The origin of the Prix Goncourt is often forgotten, but it was long in the making. Les frères Goncourt, Edmond and Jules, spent their lives following the new Parisian authors of the day and critiquing not only their writings, but their lifestyles and occasionally even their personal appearances. Feeling frustrated with their own literary aspirations, they were determined to leave some mark on the French literary canon. They achieved this not only with their highly entertaining Journal des Goncourt, but with the establishment — upon the death of Edmond — of the Académie Goncourt, an organization of ten members who award the Prix Goncourt each November starting in 1900. After his death in 1896, Edmond established the Académie Goncourt with funds from his estate in honor of his brother and to preserve some influence in French literary society (8 of the 10 members were selected in his will). He was also motivated out of concerns he had about the policies of the Académie française. Edmond de Goncourt is buried in the Cimetière de Montmartre in Paris.
The Prix Goncourt today awards a variety of prizes, many were created in the mid 1970s and 1980s. Some of these prizes are awarded in the spring to balance out the year. Goncourt de la Nouvelle, Goncourt du Premier Roman, Goncourt de la Poésie Robert Sabatier (awarded for a poet's entire body of work), Goncourt des Lycéens (chosen by high school students), and Goncourt de la Biographie Edmonde Charles-Roux (begun as a scholarship for biographical works) are some of the most anticipated. But perhaps the most compelling prize is the Goncourt des Detenus, formally established in 2022 for detainees in the prison system. Approximately 500 inmates in 30 penitentiary establishments throughout France volunteer to become jurors by participating in workshops and meetings while in prison and then vote on the winning book selected from the 15 novels of the first selection of the Academy. This initiative is modeled after the Goncourt des Lycéens which has been operating successfully for 30 years. It is a joint initiative of the Ministry of Justice and the Ministry of Culture. Edith Girard from the Centre National du Livre (CNL) is responsible for much of this initiative which involves the logistical operations such as book distribution and organization of workshops. This is part of an effort promoted by President Emmanuel Macron to engage unlikely readers and to promote reading as a vector of social inclusion.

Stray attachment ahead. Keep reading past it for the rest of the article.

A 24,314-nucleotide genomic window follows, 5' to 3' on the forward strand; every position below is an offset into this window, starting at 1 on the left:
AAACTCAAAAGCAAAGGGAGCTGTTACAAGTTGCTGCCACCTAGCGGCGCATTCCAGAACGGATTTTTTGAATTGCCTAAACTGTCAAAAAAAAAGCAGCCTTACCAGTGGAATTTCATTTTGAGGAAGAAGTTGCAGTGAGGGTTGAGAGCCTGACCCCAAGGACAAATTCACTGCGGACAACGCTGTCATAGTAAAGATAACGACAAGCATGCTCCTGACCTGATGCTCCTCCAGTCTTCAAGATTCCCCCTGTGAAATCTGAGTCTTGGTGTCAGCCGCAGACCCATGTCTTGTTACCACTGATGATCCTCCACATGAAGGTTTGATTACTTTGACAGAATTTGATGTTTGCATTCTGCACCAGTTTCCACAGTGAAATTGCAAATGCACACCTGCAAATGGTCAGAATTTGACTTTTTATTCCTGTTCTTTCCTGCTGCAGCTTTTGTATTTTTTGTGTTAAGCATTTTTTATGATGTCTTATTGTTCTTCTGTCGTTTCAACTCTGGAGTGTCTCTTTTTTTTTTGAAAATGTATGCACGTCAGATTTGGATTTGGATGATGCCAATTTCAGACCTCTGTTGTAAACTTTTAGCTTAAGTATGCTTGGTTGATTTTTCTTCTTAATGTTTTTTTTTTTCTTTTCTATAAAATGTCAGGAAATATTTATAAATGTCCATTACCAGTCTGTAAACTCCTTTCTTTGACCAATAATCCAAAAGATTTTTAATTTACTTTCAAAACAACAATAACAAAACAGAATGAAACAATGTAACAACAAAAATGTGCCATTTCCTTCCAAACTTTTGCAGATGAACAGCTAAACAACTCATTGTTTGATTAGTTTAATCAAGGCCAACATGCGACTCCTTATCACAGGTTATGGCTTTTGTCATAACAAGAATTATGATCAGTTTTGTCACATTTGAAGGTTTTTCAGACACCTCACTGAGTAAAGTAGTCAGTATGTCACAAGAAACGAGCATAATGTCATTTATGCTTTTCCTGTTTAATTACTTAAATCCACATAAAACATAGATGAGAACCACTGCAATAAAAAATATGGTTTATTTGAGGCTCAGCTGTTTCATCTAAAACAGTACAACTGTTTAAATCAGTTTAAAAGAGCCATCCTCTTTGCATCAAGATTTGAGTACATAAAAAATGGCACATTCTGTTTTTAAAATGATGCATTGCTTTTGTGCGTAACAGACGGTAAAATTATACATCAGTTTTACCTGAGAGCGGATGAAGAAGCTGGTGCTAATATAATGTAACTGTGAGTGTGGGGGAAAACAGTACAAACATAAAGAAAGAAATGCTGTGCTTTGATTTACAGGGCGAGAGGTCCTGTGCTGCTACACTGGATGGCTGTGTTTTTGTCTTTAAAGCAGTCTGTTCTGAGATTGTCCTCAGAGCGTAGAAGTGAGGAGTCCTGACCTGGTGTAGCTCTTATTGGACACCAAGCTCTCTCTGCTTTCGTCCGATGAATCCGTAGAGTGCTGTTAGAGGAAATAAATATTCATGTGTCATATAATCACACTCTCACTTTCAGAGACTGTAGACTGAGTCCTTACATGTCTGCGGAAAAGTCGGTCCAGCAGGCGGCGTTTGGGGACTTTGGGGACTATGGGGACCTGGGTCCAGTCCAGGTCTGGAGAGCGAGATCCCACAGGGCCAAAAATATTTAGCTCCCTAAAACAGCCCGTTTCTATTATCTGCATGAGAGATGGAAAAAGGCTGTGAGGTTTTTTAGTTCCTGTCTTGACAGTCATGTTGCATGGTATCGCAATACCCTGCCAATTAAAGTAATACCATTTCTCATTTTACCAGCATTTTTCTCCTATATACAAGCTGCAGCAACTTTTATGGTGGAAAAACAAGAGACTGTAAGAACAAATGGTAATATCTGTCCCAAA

The following titles link to fuller bibliographic information in the Library of Congress Online Catalog.